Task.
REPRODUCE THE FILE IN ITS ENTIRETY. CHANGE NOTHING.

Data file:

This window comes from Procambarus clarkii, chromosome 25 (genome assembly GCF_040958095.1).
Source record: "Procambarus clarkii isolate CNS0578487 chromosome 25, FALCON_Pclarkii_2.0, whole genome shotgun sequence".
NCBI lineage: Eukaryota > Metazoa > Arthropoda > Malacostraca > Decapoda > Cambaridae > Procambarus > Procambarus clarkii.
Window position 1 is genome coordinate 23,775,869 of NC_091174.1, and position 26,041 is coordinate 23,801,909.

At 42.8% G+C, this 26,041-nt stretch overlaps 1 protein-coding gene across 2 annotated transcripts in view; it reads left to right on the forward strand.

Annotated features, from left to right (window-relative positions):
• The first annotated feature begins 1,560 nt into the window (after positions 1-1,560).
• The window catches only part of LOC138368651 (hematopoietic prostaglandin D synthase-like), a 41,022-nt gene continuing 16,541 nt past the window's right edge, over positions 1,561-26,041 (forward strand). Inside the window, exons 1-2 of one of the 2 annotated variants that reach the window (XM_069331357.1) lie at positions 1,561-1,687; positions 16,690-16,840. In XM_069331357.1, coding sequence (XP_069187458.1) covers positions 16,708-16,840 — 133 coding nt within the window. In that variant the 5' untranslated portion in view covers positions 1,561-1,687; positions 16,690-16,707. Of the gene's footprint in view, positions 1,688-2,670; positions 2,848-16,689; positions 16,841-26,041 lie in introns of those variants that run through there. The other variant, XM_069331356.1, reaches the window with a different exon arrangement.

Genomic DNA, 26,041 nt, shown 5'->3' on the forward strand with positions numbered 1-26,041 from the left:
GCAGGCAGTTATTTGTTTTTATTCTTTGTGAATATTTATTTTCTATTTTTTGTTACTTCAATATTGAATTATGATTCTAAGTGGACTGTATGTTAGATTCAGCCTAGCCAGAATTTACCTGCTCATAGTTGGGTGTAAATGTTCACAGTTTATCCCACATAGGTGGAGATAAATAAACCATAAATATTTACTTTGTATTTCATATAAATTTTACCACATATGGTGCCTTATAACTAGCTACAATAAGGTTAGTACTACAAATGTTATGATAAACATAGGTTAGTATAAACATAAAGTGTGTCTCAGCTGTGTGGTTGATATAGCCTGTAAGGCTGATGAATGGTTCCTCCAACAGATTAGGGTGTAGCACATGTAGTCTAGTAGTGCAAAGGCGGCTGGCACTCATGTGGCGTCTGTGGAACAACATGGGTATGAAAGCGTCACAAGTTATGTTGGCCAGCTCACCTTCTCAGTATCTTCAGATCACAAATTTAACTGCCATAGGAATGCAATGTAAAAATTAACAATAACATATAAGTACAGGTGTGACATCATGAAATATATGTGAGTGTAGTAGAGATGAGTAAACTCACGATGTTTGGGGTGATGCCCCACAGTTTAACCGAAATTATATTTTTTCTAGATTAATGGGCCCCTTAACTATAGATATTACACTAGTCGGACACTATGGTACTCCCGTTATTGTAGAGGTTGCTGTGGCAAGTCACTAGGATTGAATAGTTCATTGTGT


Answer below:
This window comes from Procambarus clarkii, chromosome 25 (genome assembly GCF_040958095.1).
Source record: "Procambarus clarkii isolate CNS0578487 chromosome 25, FALCON_Pclarkii_2.0, whole genome shotgun sequence".
NCBI lineage: Eukaryota > Metazoa > Arthropoda > Malacostraca > Decapoda > Cambaridae > Procambarus > Procambarus clarkii.
Window position 1 is genome coordinate 23,775,869 of NC_091174.1, and position 26,041 is coordinate 23,801,909.

At 42.8% G+C, this 26,041-nt stretch overlaps 1 protein-coding gene across 2 annotated transcripts in view; it reads left to right on the forward strand.

Annotated features, from left to right (window-relative positions):
• The first annotated feature begins 1,560 nt into the window (after positions 1-1,560).
• The window catches only part of LOC138368651 (hematopoietic prostaglandin D synthase-like), a 41,022-nt gene continuing 16,541 nt past the window's right edge, over positions 1,561-26,041 (forward strand). Inside the window, exons 1-2 of one of the 2 annotated variants that reach the window (XM_069331357.1) lie at positions 1,561-1,687; positions 16,690-16,840. In XM_069331357.1, coding sequence (XP_069187458.1) covers positions 16,708-16,840 — 133 coding nt within the window. In that variant the 5' untranslated portion in view covers positions 1,561-1,687; positions 16,690-16,707. Of the gene's footprint in view, positions 1,688-2,670; positions 2,848-16,689; positions 16,841-26,041 lie in introns of those variants that run through there. The other variant, XM_069331356.1, reaches the window with a different exon arrangement.

Genomic DNA, 26,041 nt, shown 5'->3' on the forward strand with positions numbered 1-26,041 from the left:
GCAGGCAGTTATTTGTTTTTATTCTTTGTGAATATTTATTTTCTATTTTTTGTTACTTCAATATTGAATTATGATTCTAAGTGGACTGTATGTTAGATTCAGCCTAGCCAGAATTTACCTGCTCATAGTTGGGTGTAAATGTTCACAGTTTATCCCACATAGGTGGAGATAAATAAACCATAAATATTTACTTTGTATTTCATATAAATTTTACCACATATGGTGCCTTATAACTAGCTACAATAAGGTTAGTACTACAAATGTTATGATAAACATAGGTTAGTATAAACATAAAGTGTGTCTCAGCTGTGTGGTTGATATAGCCTGTAAGGCTGATGAATGGTTCCTCCAACAGATTAGGGTGTAGCACATGTAGTCTAGTAGTGCAAAGGCGGCTGGCACTCATGTGGCGTCTGTGGAACAACATGGGTATGAAAGCGTCACAAGTTATGTTGGCCAGCTCACCTTCTCAGTATCTTCAGATCACAAATTTAACTGCCATAGGAATGCAATGTAAAAATTAACAATAACATATAAGTACAGGTGTGACATCATGAAATATATGTGAGTGTAGTAGAGATGAGTAAACTCACGATGTTTGGGGTGATGCCCCACAGTTTAACCGAAATTATATTTTTTCTAGATTAATGGGCCCCTTAACTATAGATATTACACTAGTCGGACACTATGGTACTCCCGTTATTGTAGAGGTTGCTGTGGCAAGTCACTAGGATTGAATAGTTCATTGTGT